Scientists have been right in predicting that things are going to be bad, but just how bad is a more complicated scenario. Next time a report or study divulging the latest lethality of climate change surfaces, check for a quote from a well-intentioned scientist explaining that everything is happening faster than previously thought. It won’t take long, whether you’re reading about how nature is not as efficient in slowing global warming as once assumed, or that the North Pole is melting much faster than everyone thought it would. For all of its supposedly radical activism, if you ask the denialists, the Intergovernmental Panel on Climate Change (IPCC), along with most other scientists have all been extremely efficient at one thing: Underestimating the severity of global warming.
“Scientists are by nature conservative, so it doesn’t surprise me that the earliest estimates of climate change’s impact would be underestimates,” McKibben told AlterNet. “But since the rapid melt of Arctic ice in the summer of 2007, scientists have been trying to send the message that things are happening faster and more violently than expected. The political community, including the United Nations bureaucracy administering the climate talks, hasn’t caught up.”
It could be too late for them to counteract that fatal mistake, according to writer James Howard Kunstler. They may have been better off striking while the iron was hot, especially given how little the American public wants to hear what they have to say. “The scientific community is demoralized by its realization that the public and our leaders are not sane and rational,” he told AlterNet. “The so-called Climategate scandal of 2009, organized by right-wing denialists, pretty much did in the scientists’ hopeful sense of activism. They’re just stuck now with the awful results of the science, and nobody wants to hear about it.”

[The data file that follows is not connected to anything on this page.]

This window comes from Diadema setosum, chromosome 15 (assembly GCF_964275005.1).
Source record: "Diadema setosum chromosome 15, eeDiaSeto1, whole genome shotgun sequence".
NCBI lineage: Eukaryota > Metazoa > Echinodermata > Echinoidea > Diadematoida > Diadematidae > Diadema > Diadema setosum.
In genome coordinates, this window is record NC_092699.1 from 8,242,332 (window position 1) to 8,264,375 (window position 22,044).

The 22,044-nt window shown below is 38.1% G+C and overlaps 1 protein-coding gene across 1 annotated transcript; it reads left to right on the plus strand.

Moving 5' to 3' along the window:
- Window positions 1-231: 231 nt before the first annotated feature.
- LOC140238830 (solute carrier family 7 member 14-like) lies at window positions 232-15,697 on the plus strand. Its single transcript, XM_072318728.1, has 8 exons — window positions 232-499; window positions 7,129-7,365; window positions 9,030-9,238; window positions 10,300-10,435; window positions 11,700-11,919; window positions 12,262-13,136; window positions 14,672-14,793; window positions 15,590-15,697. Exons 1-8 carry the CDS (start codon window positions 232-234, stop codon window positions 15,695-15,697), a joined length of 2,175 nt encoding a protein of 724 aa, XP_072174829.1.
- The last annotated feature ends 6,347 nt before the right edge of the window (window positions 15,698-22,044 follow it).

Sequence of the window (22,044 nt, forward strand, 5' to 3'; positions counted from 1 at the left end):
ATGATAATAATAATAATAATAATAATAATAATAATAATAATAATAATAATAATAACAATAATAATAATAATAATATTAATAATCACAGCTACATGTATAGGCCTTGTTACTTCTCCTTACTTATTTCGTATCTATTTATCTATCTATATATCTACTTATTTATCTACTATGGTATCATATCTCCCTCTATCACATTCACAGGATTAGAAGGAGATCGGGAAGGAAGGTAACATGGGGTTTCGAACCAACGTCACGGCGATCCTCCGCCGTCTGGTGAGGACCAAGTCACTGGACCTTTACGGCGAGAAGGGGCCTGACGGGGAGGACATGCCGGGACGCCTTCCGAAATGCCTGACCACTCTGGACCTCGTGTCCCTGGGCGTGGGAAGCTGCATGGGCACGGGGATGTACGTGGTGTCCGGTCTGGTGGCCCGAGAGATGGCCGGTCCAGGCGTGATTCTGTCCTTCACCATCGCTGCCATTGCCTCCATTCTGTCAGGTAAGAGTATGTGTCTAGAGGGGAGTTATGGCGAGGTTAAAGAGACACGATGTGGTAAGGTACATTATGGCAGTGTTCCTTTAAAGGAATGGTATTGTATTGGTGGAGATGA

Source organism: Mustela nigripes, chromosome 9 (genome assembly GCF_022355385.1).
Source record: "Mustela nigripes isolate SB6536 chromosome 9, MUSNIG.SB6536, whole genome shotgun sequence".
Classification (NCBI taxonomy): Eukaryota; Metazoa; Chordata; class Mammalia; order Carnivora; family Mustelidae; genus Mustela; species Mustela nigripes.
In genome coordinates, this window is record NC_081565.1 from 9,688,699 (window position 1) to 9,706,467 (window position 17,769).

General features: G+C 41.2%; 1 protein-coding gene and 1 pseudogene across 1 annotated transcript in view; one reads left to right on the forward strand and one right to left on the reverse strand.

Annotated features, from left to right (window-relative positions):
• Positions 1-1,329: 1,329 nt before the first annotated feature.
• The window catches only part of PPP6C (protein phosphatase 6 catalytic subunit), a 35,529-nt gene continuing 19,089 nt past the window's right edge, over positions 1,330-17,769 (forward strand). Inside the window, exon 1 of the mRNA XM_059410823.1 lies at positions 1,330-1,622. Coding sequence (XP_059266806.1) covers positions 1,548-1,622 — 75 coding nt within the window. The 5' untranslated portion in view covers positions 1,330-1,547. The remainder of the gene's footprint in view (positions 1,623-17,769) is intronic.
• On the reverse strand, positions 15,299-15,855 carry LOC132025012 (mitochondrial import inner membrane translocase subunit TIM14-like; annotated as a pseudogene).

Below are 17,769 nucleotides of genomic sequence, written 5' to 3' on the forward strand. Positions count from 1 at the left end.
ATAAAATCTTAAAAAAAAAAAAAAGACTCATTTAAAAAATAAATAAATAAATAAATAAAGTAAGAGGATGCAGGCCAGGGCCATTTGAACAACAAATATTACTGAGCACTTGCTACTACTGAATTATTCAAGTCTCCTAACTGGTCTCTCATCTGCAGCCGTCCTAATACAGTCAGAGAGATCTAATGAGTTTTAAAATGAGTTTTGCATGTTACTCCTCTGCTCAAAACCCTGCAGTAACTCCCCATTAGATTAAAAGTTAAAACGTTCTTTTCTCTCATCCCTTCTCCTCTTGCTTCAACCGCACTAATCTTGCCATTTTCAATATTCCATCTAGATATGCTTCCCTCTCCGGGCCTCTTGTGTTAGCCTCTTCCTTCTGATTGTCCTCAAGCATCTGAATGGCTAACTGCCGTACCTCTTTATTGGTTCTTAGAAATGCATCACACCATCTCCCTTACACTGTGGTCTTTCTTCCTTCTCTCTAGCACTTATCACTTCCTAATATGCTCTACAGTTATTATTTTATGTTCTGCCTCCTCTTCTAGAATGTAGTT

Scientists Getting Desperate
Even the scientists are starting to crack under the pressure. University of Washington paleontologist Peter Ward, who is continuing his study of planetary mass extinction this summer by studying the 500-million-year-old living fossil Nautilus in the remote Pacific, is severely pained by his ability to be right on the data but wrong on people actually caring enough about it to awake from their mediated, medicated stupor.
“I wrote a book in 1994 called The End of Evolution: A Journey in Search of Clues to the Third Mass Extinction Facing Earth that said, within in a decade or two, we’d be seeing these monumental destructions, and people laughed at it,” he told AlterNet. “I wrote just last year about sea-level rise in The Flooded Earth saying that things look pretty desperate for the next 60 to 80 years, and got almost no reviews. Luckily, I’m not going to be alive to see the worst of it. But the sad thing is that it’s horrible to be right, just horrible. Somebody gave me the foresight to see what’s coming, and I don’t like it.”